President Gerald Ford


President Gerald Ford was honored for his courage in making a controversial decision of conscience to pardon former President Richard M. Nixon. On September 8, 1974, President Ford granted a “full, free and absolute pardon” to former President Nixon “for all offenses against the United States which he...has committed or may have committed or taken part in” while he was president. Nixon accepted the pardon. The response from the press, Congress and the general public was overwhelmingly negative. Appearing before the U.S. House Committee on the Judiciary, President Ford explained under oath, in the first sworn congressional testimony ever given by a sitting president, that there were no deals connected with the pardon. Ford wrote in his autobiography that Nixon's pardon “wasn't motivated primarily by sympathy for his plight or by concern over the state of his health. It was the state of the country’s health at home and around the world that worried me.” In 1976, President Ford lost the White House to Jimmy Carter in one of the closest elections in American history. Many historians believe Ford’s pardon of Nixon contributed to his defeat.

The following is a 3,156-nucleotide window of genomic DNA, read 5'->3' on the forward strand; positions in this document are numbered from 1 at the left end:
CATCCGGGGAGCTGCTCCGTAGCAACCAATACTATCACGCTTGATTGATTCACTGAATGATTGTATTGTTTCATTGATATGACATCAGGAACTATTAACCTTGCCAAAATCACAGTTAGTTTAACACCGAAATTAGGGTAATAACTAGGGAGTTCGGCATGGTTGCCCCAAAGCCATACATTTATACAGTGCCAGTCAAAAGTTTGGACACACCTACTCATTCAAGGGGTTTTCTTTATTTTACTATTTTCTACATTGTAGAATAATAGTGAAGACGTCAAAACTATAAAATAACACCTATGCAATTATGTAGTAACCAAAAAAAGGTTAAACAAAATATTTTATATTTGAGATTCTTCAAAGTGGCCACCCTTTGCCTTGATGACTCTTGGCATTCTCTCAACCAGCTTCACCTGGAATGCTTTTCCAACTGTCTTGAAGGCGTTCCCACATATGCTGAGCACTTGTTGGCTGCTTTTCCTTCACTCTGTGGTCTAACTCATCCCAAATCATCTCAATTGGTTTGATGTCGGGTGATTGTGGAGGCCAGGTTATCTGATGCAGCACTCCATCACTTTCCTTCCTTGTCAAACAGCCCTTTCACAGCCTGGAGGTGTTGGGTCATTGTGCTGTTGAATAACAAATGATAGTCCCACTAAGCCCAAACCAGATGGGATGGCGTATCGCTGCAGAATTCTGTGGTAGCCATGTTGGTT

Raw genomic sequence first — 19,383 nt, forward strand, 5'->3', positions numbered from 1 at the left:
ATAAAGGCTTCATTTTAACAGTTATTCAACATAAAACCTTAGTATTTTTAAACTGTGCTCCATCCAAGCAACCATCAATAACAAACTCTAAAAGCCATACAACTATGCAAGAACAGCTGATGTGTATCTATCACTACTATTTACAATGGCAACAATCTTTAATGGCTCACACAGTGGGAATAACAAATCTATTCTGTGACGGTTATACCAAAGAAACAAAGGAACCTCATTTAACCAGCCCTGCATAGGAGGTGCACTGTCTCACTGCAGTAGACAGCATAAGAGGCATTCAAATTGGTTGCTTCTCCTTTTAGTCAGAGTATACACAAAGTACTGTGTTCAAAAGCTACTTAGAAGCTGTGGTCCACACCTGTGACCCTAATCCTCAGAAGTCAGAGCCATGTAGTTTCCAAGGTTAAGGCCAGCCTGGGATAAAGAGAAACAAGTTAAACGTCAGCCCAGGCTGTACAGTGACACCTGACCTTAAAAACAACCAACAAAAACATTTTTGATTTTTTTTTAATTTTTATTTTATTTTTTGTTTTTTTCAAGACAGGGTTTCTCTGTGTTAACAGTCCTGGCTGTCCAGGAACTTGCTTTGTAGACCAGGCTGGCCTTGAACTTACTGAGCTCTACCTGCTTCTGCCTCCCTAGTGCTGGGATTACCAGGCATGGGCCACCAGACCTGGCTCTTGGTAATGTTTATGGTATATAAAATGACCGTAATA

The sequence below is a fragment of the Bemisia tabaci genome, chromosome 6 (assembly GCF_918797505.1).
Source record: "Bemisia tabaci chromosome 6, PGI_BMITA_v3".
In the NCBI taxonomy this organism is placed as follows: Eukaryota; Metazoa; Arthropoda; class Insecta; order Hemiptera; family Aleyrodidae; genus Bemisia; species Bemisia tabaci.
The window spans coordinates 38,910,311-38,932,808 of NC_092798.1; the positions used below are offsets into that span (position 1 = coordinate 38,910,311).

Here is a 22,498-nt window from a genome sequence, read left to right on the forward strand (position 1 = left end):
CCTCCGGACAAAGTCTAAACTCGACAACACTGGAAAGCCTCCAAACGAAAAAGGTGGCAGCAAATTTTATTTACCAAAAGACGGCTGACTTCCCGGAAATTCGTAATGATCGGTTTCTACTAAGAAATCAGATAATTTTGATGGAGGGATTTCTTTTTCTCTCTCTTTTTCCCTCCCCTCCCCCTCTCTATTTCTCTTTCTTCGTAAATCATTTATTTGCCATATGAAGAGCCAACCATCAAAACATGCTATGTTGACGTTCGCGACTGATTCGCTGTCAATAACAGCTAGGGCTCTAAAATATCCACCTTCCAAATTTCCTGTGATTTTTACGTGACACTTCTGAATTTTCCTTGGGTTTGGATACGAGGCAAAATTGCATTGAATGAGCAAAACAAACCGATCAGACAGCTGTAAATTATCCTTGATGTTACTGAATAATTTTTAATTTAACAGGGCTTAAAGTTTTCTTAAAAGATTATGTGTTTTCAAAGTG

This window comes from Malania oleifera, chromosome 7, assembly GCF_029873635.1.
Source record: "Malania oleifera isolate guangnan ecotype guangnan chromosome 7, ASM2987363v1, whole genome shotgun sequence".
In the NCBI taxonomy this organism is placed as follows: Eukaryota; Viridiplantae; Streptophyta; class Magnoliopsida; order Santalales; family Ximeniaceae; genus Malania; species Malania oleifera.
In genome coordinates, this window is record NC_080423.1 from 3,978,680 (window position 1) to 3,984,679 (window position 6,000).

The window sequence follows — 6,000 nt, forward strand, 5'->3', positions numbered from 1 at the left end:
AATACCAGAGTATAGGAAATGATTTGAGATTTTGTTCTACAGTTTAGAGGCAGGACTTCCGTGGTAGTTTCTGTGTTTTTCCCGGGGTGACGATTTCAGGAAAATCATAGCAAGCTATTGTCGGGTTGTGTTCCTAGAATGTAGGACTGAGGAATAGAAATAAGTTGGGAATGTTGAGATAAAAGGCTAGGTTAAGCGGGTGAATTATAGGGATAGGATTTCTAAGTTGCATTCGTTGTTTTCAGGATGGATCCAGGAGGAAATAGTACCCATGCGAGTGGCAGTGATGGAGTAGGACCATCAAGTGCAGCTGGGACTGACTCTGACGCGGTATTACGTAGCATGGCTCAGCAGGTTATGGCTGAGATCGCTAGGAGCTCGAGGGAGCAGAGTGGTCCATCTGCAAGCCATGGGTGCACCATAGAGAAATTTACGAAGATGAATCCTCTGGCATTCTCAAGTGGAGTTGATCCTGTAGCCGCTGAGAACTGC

Read the Profile in Courage Award® announcement